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Volume 20 No. 42
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As Hill moves on, TV sports loses innovator

For nearly two decades, David Hill was Fox Sports.

The Australian TV executive with an outsized personality launched the division in 1993. From the beginning, Fox Sports reflected Hill: It was loud, brash and abhorred convention.

Fox Sports has long reflected Hill’s personality.
Photo by: NEWSCOM
Sports industry executives believe that legacy — known internally as the “Fox Sports attitude” — will remain even if Hill doesn’t. Last week, news broke that Hill was leaving Fox Sports to take a broader international programming role at News Corp.

Executives with Fox Sports’ main partners, the NFL, MLB and NASCAR, say they anticipate few changes in the way Fox does business.

The reason: Co-presidents Randy Freer and Eric Shanks have been handling Fox Sports’ day-to-day operations for nearly two years.

“David leaves Fox Sports in great hands,” said Howard Katz, senior vice president of NFL broadcasting and media operations. “Knowing David as I do, he wouldn’t be making this move and taking on these new challenges without being completely confident in the entire management team he’s built at Fox Sports.”


"David leaves a real legacy of creativity and resourcefulness that carried Fox Sports a long way."

"He's a pioneer."

"Fox was a game-changer for network TV. David brought this really hard-charging attitude to network sports business."
Kevin O'Malley, former executive at CBS and Turner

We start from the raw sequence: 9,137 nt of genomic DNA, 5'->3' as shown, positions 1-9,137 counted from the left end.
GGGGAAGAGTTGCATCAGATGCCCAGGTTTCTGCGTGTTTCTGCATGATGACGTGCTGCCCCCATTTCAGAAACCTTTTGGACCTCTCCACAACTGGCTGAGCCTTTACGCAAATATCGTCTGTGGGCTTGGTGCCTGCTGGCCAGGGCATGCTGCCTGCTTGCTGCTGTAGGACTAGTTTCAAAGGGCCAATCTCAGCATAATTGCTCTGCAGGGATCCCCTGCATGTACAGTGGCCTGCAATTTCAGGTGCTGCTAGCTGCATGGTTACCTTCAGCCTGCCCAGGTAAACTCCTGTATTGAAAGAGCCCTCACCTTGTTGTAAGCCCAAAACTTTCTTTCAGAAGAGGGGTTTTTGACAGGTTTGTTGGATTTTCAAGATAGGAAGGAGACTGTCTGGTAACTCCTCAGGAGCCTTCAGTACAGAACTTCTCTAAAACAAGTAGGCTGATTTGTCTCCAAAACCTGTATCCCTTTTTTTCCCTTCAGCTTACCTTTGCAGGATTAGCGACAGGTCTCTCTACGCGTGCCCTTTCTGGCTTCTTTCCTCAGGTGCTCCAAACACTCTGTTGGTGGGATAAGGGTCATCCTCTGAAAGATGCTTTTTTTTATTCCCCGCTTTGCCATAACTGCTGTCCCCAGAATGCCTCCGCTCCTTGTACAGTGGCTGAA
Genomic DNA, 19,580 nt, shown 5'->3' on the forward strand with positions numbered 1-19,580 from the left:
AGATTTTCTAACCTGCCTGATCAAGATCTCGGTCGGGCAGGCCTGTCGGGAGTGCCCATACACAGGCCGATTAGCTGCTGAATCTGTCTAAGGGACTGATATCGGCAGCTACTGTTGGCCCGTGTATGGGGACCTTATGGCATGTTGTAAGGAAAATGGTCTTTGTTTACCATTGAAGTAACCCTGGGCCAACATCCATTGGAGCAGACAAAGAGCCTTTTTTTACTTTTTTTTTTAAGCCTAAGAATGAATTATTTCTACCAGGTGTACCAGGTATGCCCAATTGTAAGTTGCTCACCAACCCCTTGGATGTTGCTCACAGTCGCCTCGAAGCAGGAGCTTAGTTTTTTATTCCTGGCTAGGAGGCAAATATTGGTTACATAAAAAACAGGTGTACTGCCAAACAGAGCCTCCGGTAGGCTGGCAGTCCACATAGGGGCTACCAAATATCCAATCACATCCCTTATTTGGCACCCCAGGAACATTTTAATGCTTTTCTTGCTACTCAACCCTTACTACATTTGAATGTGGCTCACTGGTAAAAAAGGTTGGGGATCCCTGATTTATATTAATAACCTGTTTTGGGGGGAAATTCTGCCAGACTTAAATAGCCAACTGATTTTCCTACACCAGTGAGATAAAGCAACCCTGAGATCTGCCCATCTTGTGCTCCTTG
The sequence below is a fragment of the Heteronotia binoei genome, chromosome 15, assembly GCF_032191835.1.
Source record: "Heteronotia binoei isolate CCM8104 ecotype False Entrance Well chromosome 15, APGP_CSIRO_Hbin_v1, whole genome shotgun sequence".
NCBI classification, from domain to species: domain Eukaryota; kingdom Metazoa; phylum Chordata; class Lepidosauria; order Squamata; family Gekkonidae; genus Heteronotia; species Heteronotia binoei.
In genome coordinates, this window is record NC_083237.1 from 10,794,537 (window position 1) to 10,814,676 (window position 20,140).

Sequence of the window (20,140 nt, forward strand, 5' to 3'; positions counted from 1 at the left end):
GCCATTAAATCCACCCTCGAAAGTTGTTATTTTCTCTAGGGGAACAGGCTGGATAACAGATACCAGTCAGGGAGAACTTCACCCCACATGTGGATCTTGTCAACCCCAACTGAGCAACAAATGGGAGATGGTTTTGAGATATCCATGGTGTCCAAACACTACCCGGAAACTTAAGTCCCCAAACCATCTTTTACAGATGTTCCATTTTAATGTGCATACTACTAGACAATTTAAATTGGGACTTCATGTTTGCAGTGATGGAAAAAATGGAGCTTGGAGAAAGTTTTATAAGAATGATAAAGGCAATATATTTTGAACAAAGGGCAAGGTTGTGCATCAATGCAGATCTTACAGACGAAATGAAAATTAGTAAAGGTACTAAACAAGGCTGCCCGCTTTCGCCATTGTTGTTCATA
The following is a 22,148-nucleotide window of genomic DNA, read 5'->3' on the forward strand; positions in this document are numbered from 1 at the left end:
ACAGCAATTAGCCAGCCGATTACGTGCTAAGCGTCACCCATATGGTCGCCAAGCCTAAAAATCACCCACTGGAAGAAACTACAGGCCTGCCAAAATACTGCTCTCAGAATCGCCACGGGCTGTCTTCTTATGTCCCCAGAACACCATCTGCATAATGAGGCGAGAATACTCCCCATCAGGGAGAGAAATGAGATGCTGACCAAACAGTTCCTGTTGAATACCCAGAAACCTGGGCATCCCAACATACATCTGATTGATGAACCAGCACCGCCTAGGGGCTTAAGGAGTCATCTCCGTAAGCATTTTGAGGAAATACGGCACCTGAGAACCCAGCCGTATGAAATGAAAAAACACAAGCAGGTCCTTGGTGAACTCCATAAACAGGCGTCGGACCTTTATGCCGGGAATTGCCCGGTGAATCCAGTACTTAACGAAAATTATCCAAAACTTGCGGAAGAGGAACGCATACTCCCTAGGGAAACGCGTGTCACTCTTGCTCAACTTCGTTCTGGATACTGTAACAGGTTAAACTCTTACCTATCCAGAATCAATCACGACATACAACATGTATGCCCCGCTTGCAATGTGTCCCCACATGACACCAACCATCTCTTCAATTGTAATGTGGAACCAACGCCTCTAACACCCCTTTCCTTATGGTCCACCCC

When Hill promoted Freer and Shanks to be co-presidents in January 2011, he said they would manage Fox Sports’ business, with Freer becoming more involved in network decisions and Shanks becoming more involved in the regional sports network decisions.

There have been clues in the last year that Hill was not long for Fox Sports. While he was part of Fox’s Olympic bid last summer, he did not travel to Zurich for the network’s World Cup bid later that year. And he has not played a big part in Fox’s MLB negotiations, sources said.

Under Freer and Shanks, Fox has begun to focus more on its cable assets, and sources say Fox still is considering turning Speed into an all-sports channel. The two executives cut a deal with UFC and stocked Fuel TV with its content. And they decided to bring back sports to FX’s schedule.

“David has been at the center of everything Fox Sports has accomplished over the last two decades,” Freer said. “David will always be the heart and soul of Fox Sports.”


While saying they didn’t expect changes, sports executives still lamented the loss of one of sports TV’s most colorful characters
1999: Hill with (from left) Dick Ebersol, Brian France and Mark Lazarus, as Fox became a NASCAR television partner for the first time.
Photo by: AP IMAGES
and praised his contributions to the business.